Fears among Yemenis are mounting over the militarization of the Red Sea as the French, US, and British navies join forces to counter Houthi attacks in one of the world's most vital trade routes.
On Sunday, the French navy announced the destruction of two Houthi drones in the Red Sea that were heading towards the frigate "Languedoc" operating in the Red Sea.
"The interception and destruction of these two identified threats" were carried out late Saturday by the frigate Languedoc, which operates in the Red Sea, the general staff said in a press release.
Amid the Gaza conflict, the Houthi group saw an opportunity to divert attention from its internal crisis, recently escalating threats to target all international ships in the Red Sea heading to Israel.
The group, which the Yemeni government accuses of being an Iranian proxy, seized the Galaxy Leader vessel last month and transported it to the Hodeidah coast.
Yemeni politicians are skeptical about the effectiveness of the latest US sanctions.
They doubt Washington will engage in a decisive military confrontation with the group and are skeptical the Houthis would launch a significant attack that would pose a real threat to US or international forces in the Red Sea.
Washington recently announced sanctions against 13 individuals and entities. It accused them of providing tens of millions of dollars from the sale and shipment of Iranian goods to support the Houthis, with assistance from Iran's al-Quds Force.
- Intervention serves Houthis
Yemeni journalist Abdullah al-Sunami believes that France's involvement in the military action against the Houthis in the Red Sea could inadvertently benefit the group.
Sunami explained to Asharq Al-Awsat that defensive military actions in the Red Sea would further inflame the situation because any military operation in the international shipping lane affects it.
He noted that Houthis will then benefit from the situation and claim the West supports Israel.
According to the journalist, the gradual and successive Houthi escalation, including the announcement of targeting any ships to and from Israel, will usher the conflict in the region into a new phase, which is expected based on the geopolitical conflict history over Yemen's geography.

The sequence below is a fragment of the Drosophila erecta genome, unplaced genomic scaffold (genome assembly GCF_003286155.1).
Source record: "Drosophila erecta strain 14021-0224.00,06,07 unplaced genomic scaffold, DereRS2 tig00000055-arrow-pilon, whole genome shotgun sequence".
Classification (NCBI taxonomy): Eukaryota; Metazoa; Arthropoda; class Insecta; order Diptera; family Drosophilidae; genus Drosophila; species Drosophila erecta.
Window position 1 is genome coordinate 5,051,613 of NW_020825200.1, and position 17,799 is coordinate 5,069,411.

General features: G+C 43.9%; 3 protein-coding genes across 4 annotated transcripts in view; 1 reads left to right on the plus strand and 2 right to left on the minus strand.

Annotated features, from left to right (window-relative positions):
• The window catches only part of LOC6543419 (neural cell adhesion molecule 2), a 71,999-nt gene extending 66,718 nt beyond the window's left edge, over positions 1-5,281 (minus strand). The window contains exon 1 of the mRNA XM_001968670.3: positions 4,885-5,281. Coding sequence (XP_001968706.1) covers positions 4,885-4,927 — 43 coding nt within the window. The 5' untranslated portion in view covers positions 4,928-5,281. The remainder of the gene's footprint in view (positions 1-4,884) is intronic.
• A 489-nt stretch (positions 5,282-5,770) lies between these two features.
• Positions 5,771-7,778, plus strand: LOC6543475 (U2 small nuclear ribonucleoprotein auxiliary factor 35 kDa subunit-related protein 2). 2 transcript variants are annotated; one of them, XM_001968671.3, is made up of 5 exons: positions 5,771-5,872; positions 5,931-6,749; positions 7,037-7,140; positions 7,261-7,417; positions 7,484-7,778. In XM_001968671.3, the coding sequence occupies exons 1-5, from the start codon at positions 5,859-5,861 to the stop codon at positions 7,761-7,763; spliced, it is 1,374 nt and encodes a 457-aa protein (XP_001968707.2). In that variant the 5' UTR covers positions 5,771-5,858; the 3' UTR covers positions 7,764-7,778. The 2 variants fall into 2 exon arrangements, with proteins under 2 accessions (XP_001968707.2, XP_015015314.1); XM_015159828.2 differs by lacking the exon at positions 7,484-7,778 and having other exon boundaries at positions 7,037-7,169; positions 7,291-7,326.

The complexities of global events, such as the conflict in Ukraine, the situation in China, the US debt issue, and the conflict in Palestine, all hinder any effective action against the Houthis, said Sunami.
He believes the situation may remain as it is, which will not have a significant impact, as long as Bab al-Mandab is relatively far from the Houthis.
He does not rule out the possibility of a military conflict over Bab al-Mandab, a Houthi strategic target.
The conflict in Yemen is approaching the "important" stage of controlling the shipping lane in the Red Sea.
Sunami believes that peace efforts will be significantly affected by the events. However, given the intertwining of interests and goals, it is a false cover for what each party wants.
- International threat
Yemeni political analyst and journalist Ramah al-Jabri believes that the French presence in the Red Sea confirmed that the international community is sensing the danger of the Houthi group.
Jabri remarked that throughout the years of conflict in Yemen, particularly under the stewardship of UN Envoy Martin Griffiths and, subsequently, the Biden administration, the Houthis were afforded numerous incentives that fueled their ambitions for governance in Yemen.
He told Asharq Al-Awsat that it began with acknowledging them as a political entity and a de facto authority, along with the revocation of their classification as a terrorist organization.
The group enjoyed international leniency despite perpetrating ongoing war crimes and acts against humanity, he noted, adding that the clemency persists even as the group hinders global peace initiatives.
Jabri remarked that the international community will pay the price for its misguided policy in dealing with the Houthi group, and Yemenis will pay an additional price as the Yemeni coasts and territorial waters may become a battlefield for global conflict.
Jabri believes that if the Houthi threat becomes strong enough to endanger the interests of major countries, the international community will be forced to engage in a military operation in Yemen.
They could aim to liberate Hodeidah and the west coast up to the port of Midi in Hajjah to protect maritime navigation and international trade.
According to Jabri's assessment, the scenario may not align with the current regional reluctance to return to war.
Yemeni parties may currently reach an agreement and a prolonged truce, which would primarily benefit the Houthis, said Jabri.
- Deterrent Measures
Yemen's Undersecretary Minister of Information Fayyad al-Numan emphasized the need for deterrent measures against what he calls "Houthi terrorism," threatening Yemen, the region, and the world.
Speaking to Asharq Al-Awsat, Numan called for adopting a system of deterrent measures by influential countries in the region.
Actions should not be limited to sanctions against Houthi figures and their supporters, he said, adding that the group should be stopped according to international law, preventing threats to national security and maritime navigation in the Red Sea.
Numan also called on concerned countries to counter the Houthi threat and boost international and regional cooperation to protect vital maritime routes from terrorist acts.
The Yemeni official noted that the Yemeni crisis is a significant card in the regional portfolio, and the Houthi practices have a substantial impact on efforts to revive the UN-sponsored peace process.
While Houthis may have ignited the Yemeni war, Numan asserted that they could not be a party in achieving a comprehensive peace.